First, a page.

It is a true crime story which has shocked the world.
We may never have heard 'The Teacher's Pet' if Nicholas Cowdery had taken his two chances to prosecute Lynette Dawson's husband Chris Dawson.
The mother-of-two abruptly vanished from her Sydney Northern Beaches home almost 40 years ago in January 1982.
Her daughter, Shanelle, was only four-years-old at the time. Broken-hearted and alone, she avoided reporters for decades and refused to condemn her father amid the speculation about who killed her mother.
The case sparked renewed global interest after she was featured as one of the main subjects in a podcast called 'The Teacher's Pet', produced by The Australian newspaper.
More than 36 years after Ms Dawson mysteriously vanished, the man who decided not to prosecute Mr Dawson on two occasions for her death has revealed why he didn't lay charges.
Former NSW Director of Public Prosecutions Nicholas Cowdery QC told ABC, the evidence simply wasn't strong enough.
"Without a body, without knowing first of all whether in fact she is dead, without knowing secondly if she is dead, how she died, it's very hard to mount a case of a reasonable prospect of conviction just on motive and the undefined existence of means and opportunity. That makes it very weak," he said.
"Lyn Dawson disappeared, and that really is as far as I can take it in my own mind."
It comes after an explosive 60 Minutes interview, in which Shanelle finally shared her side of the story.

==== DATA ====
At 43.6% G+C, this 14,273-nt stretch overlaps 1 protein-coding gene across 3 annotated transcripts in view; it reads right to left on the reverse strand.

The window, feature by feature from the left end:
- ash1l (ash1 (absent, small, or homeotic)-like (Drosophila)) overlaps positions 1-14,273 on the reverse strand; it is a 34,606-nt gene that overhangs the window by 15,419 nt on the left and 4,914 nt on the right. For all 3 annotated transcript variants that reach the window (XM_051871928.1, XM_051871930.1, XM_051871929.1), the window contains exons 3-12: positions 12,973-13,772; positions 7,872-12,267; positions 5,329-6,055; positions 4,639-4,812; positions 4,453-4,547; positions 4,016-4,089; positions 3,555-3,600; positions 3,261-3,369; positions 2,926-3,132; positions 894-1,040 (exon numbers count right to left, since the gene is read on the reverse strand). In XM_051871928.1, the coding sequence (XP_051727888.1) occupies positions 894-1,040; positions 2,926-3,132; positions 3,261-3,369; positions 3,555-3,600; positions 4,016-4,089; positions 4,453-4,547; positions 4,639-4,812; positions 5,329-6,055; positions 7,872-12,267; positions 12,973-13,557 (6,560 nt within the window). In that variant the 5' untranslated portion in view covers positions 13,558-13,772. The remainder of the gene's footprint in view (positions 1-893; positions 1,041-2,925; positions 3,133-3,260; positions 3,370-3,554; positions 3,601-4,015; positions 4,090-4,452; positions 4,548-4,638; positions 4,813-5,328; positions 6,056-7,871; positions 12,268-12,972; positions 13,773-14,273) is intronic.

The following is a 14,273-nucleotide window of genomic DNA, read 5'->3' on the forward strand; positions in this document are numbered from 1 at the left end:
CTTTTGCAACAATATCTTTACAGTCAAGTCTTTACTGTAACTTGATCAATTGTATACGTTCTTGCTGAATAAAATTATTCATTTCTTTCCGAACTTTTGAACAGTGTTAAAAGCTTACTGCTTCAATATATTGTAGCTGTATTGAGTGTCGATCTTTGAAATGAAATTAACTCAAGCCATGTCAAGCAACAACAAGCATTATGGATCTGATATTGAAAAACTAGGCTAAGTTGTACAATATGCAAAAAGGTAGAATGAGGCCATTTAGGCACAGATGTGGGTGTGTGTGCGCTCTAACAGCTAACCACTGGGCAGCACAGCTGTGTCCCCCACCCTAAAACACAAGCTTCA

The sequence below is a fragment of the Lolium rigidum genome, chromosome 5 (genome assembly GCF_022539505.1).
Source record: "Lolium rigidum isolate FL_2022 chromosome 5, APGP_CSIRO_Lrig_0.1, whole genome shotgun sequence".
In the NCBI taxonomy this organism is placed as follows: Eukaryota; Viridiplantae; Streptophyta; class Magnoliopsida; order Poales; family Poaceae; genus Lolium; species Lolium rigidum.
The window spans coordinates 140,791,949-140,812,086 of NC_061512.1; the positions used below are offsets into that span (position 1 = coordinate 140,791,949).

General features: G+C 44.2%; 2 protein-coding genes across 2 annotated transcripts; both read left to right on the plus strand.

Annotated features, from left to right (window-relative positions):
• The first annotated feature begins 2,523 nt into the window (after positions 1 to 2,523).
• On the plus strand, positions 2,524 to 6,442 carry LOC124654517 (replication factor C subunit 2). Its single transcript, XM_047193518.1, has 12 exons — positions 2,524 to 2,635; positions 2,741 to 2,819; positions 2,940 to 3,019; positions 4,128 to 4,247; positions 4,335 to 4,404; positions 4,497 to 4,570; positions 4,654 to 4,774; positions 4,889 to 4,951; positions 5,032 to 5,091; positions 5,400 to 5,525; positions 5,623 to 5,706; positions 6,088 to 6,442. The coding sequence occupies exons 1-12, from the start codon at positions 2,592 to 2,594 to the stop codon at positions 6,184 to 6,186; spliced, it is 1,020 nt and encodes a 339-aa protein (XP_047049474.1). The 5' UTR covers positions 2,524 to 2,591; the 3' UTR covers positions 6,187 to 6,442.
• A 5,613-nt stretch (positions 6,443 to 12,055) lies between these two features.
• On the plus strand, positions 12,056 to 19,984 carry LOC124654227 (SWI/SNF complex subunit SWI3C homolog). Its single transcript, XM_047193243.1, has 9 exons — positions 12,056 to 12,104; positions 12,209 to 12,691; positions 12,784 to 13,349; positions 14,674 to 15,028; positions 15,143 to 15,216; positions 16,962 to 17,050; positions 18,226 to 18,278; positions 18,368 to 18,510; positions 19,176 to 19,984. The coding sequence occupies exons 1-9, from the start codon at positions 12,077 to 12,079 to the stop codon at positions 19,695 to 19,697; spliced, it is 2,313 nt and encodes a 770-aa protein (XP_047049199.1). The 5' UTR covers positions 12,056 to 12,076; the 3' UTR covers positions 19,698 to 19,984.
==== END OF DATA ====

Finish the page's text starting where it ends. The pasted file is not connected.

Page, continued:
WHAT HAPPENED TO LYNETTE DAWSON?
Lyn and Chris Dawson were childhood sweethearts.
On the surface, they had it all — a wholesome relationship, respectable jobs and a home in an idyllic suburb on Sydney's northern beaches.
Lyn worked a nurse, and was seen as a kind and gentle soul. Chris was a popular high school PE teacher and talented sportsman.
They were married for 12 years, and had two daughters — Shanelle and Sherrin.
But their relationship wasn't as picture-perfect as it appeared.
In 1980, Chris began a relationship with his 16-year-old Cromer High School student Joanne Curtis. Their relationship became sexual, and Chris employed the girl as a babysitter for his two daughters.
He tried convincing his wife to let the girl move into their home for the remainder of her schooling, saying she came from a broken home and had a violent stepfather. The couple ended up in marriage counselling.
On January 9, 1982, Lyn was due to meet her mother at Northbridge Baths, where Chris worked.
But Lyn never arrived. Chris later claimed he dropped her off at a bus stop in Mona Vale, and that she called him later in the day saying she needed time to herself.
No more than two days later, Joanne had moved into Chris' home — and marital bed. She would even wear Lyn's jewellery and her clothes.
Chris didn't report his wife as missing until six weeks later, and told everyone she had run off to join a religious cult.
Over the following years he divorced his missing wife and ended up marrying Joanne. They moved to Queensland and had a child together.